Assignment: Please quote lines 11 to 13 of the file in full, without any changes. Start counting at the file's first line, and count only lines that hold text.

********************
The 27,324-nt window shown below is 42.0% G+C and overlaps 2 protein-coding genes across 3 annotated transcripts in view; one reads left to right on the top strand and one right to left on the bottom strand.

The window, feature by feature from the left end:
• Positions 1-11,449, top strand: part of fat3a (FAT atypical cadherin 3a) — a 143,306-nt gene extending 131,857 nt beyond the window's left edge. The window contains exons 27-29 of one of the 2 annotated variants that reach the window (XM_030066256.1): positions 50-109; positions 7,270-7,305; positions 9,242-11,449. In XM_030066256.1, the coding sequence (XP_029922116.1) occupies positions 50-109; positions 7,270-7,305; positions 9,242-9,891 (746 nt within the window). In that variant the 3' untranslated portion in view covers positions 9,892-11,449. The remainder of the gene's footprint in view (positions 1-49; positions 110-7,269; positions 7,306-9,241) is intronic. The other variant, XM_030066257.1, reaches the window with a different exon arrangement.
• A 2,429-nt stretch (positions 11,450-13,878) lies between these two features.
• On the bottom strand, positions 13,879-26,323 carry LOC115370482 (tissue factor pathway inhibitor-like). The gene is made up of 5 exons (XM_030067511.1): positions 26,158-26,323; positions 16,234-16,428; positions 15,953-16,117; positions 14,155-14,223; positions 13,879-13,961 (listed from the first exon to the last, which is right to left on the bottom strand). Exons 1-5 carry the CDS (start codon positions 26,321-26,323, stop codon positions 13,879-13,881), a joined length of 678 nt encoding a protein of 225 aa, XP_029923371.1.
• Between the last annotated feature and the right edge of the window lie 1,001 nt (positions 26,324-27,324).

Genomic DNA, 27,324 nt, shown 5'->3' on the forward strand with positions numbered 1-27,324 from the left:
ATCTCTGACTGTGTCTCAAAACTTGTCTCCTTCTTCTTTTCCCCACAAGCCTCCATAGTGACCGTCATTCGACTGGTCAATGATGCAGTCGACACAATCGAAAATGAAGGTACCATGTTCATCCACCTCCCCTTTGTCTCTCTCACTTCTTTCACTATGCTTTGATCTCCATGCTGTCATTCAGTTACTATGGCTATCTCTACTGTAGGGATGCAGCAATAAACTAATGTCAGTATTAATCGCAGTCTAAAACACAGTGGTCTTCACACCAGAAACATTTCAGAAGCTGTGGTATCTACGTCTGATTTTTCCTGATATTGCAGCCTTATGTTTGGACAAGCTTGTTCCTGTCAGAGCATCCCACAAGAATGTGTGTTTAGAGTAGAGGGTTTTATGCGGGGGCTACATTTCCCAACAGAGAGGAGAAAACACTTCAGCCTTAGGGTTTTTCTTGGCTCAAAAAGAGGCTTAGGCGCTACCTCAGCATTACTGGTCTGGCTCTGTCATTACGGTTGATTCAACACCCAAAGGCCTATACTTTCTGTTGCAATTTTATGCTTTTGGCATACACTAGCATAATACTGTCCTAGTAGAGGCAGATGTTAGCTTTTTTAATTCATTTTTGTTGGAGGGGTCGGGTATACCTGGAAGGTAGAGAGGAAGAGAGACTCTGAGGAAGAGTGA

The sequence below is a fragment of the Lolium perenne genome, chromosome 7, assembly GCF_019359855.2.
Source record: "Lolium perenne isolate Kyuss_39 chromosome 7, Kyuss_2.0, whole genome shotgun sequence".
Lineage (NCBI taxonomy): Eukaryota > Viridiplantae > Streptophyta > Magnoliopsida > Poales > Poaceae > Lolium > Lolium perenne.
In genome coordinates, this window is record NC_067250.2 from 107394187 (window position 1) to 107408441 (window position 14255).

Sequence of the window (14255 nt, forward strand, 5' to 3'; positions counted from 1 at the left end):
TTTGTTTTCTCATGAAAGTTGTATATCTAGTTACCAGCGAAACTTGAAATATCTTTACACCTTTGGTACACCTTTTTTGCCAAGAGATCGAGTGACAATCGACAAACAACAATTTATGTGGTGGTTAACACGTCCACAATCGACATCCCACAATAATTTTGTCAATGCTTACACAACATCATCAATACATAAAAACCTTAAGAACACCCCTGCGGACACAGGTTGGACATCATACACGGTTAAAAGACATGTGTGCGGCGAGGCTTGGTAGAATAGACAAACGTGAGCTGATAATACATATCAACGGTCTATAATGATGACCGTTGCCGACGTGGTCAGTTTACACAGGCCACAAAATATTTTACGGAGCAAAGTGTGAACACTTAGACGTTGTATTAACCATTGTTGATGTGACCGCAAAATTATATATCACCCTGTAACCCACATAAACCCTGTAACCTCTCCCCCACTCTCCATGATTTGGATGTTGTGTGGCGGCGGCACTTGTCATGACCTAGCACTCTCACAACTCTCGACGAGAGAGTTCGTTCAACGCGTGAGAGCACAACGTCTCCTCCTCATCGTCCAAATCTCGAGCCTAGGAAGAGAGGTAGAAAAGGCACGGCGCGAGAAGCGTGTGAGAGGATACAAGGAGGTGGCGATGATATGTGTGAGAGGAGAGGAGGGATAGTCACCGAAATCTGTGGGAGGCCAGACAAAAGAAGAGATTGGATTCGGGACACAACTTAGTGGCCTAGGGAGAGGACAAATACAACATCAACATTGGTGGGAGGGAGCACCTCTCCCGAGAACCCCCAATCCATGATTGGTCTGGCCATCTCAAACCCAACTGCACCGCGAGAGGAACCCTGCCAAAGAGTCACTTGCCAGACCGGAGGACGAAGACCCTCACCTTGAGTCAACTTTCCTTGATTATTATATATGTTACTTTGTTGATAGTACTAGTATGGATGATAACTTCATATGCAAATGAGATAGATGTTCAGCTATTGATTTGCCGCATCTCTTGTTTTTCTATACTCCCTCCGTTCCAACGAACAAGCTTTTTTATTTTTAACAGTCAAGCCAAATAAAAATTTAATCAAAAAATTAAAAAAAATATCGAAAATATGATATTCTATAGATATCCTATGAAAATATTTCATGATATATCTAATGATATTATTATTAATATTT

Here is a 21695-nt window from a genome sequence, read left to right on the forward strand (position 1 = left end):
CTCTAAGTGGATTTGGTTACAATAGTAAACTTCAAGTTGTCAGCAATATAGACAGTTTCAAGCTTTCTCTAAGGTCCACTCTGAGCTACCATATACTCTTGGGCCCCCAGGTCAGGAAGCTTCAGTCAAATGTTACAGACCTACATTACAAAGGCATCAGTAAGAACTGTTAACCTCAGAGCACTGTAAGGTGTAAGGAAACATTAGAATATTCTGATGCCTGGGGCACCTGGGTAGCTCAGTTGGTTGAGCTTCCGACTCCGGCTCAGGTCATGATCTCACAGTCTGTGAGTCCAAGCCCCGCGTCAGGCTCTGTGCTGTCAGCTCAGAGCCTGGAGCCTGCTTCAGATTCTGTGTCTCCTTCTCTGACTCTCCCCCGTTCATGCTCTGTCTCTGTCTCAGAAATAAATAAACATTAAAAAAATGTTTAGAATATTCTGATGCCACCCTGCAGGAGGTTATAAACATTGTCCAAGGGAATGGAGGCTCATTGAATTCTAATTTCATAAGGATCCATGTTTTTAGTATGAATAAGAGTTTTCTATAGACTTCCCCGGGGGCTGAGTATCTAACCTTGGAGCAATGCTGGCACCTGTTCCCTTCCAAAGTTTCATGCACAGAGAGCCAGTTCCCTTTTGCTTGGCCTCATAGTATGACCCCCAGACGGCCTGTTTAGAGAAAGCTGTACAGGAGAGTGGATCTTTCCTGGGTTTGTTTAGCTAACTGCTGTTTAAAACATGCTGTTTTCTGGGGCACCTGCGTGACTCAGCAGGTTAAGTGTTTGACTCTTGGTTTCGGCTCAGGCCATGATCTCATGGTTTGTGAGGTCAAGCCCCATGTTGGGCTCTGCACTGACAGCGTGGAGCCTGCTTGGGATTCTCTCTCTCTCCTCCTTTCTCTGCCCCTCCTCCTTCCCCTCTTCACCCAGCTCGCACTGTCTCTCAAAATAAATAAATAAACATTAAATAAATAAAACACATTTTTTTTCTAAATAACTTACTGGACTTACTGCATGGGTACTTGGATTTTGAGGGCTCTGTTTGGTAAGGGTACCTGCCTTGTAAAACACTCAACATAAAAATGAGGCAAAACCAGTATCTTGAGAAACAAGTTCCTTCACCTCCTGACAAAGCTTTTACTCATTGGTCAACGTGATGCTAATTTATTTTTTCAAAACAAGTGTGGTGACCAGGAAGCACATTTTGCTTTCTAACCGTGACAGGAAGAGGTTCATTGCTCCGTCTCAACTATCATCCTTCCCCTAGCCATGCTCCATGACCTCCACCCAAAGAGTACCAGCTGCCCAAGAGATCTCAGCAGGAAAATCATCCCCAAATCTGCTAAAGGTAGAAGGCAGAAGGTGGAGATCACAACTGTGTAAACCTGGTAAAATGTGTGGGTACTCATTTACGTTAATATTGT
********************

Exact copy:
Lineage (NCBI taxonomy): Eukaryota > Viridiplantae > Streptophyta > Magnoliopsida > Poales > Poaceae > Lolium > Lolium perenne.
In genome coordinates, this window is record NC_067250.2 from 107394187 (window position 1) to 107408441 (window position 14255).

Sequence of the window (14255 nt, forward strand, 5' to 3'; positions counted from 1 at the left end):